There is much out there to be concerned about. The recent track of Irma as the hurricane invaded Turks and Caicos, Puerto Rico, glanced past Cuba and made for the Florida Keys. At one point in time the trajectory was right up the middle of Florida with it’s sphere of rain, wind and havoc projected to cover the entire peninsula. Wow! We had all just witnessed Harvey who blew into Houston and decided to stay a while and dump on a low land that just happens to be important to our energy industry. Sigh! And you have to say to yourself, wait! What? no one is talking about Jose who is sitting out there in the Atlantic. What about Jose?
Weather! No, it’s not the weather. I grew up in California. You knew you were in an earthquake when it hit. Up in Boston you knew you were in a major ice storm or blizzard–again–when it hit. Now you get 24/7 on the news channels. [Whose idea was it to give weather it’s own channel? So that we can constantly be alerted to all the natural disasters Mother Nature can dish out? Seriously?] Like we can do anything about it. Well, yes, I concede. We can do something, we can be prepared. There would have been tremendous loss of life in Florida if there were no warnings and people just stayed.
I recently read Jacqueline Kelly’s The Curious World of Calpurnia Tate. Yes, the voice was extraordinary, the story a powerful one of accepting society as it is and yet being brave enough to know that there are changes needed. Calpurnia stays focused on the fact that she has a brain and wants to use it. And as her grandfather accepts her into his study, she finds support for her goals. Nicely Done.
Interestingly, the story also talks obliquely about the Galveston Flood of 1900. A cousin comes to stay because her Galveston house is destroyed. A veterinarian comes to town with a story of surviving the flood. And through it all you realize that all their information is weeks if not months old. And while people are shocked and horrified at what occurred, that buffer of time also lessens the personal anxiety and fears.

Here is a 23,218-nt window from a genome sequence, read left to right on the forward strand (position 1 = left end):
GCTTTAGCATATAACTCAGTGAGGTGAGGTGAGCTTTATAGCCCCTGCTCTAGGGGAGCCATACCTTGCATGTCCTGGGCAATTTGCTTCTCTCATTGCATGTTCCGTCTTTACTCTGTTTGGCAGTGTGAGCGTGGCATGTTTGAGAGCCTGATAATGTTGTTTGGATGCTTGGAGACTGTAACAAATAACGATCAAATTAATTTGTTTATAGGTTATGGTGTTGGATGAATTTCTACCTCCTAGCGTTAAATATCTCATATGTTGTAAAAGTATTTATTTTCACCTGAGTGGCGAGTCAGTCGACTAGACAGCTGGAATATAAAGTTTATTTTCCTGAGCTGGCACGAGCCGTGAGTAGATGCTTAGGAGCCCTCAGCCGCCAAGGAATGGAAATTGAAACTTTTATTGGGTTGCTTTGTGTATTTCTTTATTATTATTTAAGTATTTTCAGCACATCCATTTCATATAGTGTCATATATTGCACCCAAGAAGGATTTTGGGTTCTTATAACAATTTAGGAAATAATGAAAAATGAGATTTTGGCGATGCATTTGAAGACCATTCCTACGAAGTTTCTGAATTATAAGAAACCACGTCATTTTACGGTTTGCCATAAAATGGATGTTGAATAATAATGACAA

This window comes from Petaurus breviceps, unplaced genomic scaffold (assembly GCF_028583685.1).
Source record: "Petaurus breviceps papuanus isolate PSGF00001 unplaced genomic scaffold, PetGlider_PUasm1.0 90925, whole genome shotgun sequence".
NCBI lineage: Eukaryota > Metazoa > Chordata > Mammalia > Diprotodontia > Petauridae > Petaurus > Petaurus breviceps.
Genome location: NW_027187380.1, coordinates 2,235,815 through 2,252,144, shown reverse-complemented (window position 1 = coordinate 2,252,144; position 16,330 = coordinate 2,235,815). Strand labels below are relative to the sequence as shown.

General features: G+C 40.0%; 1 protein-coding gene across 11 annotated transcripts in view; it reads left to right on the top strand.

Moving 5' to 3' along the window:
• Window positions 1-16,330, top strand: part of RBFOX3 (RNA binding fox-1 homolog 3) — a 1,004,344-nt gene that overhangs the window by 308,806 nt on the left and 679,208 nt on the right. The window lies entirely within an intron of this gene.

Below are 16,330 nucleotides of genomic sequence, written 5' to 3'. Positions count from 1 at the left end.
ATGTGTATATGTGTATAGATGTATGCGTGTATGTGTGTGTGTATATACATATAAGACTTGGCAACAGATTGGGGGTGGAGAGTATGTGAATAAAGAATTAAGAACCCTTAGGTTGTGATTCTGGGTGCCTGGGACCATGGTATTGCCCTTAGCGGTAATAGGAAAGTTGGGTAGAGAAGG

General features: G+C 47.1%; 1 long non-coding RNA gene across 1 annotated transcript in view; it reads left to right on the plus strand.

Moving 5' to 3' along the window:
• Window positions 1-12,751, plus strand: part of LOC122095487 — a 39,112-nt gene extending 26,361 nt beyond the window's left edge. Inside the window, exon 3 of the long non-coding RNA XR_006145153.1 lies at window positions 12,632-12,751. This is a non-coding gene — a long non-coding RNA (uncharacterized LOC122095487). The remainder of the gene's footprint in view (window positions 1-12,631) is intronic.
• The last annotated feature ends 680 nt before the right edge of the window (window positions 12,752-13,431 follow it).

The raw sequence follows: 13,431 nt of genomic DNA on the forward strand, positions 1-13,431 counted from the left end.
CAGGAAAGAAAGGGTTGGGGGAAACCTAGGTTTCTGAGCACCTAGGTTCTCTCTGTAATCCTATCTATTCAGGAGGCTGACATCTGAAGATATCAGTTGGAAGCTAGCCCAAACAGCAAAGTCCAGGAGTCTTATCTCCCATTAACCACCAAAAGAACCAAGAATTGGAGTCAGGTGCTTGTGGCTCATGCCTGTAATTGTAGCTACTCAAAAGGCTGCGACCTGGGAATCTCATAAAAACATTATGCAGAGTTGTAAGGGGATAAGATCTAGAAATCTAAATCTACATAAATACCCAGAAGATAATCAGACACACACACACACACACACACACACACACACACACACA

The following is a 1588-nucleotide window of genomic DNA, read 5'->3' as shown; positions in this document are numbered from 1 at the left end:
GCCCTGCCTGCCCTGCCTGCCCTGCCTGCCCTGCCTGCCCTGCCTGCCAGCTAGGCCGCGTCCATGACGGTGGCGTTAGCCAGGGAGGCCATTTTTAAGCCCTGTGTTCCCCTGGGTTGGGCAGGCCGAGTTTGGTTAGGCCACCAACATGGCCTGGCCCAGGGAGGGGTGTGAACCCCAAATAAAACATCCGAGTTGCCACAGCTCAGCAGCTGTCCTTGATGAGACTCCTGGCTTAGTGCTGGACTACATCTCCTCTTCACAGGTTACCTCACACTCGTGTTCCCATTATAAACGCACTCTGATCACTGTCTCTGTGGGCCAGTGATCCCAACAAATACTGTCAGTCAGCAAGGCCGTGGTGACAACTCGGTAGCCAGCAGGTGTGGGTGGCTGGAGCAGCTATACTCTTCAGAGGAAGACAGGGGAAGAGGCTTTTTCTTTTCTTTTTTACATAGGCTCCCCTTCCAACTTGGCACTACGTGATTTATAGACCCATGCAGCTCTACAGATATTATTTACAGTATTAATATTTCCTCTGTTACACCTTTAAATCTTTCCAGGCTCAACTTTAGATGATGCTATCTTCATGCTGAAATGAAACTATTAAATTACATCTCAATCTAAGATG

No buffer today. Journalists and reporters are out there, battered by the winds, lol, warning others to be careful. The weather is right in our homes, it’s on our social media as people check-in to say they are safe. It is fascinating and horrifying at the same time. And also, in retrospect, amusing, the loss of power does not seem to impact the WiFi and the posting continues.
It’s like there is this invisible tether attaching you to the TV. It is a massive distraction. It is mesmerizing. It is addicting. How can you not watch? And yet, there are still very importing things going on in your own life. But still. The anxiety of the reporting~’it’s coming this way, no, it’s going here, landfall will be at…the winds are…’. You feel almost trapped by the ongoing coverage and what, dear god, if you miss something?
You feel like you’ve run a marathon when it is over. Time to regroup. Time to settle your mind. Get back to the tasks that are important. Time to focus.
Thank goodness I have a massive rewrite to concern me. After my critique sessions at the recent SCBWI Carolinas conference I was adrift, not really wanting to spend time. Upset at breaking my own rules about critiques, questioning now when I should have questioned then.
But life is a series of ‘do-overs’. So here I am. Getting my anxiety out and on ‘paper’. Moving on.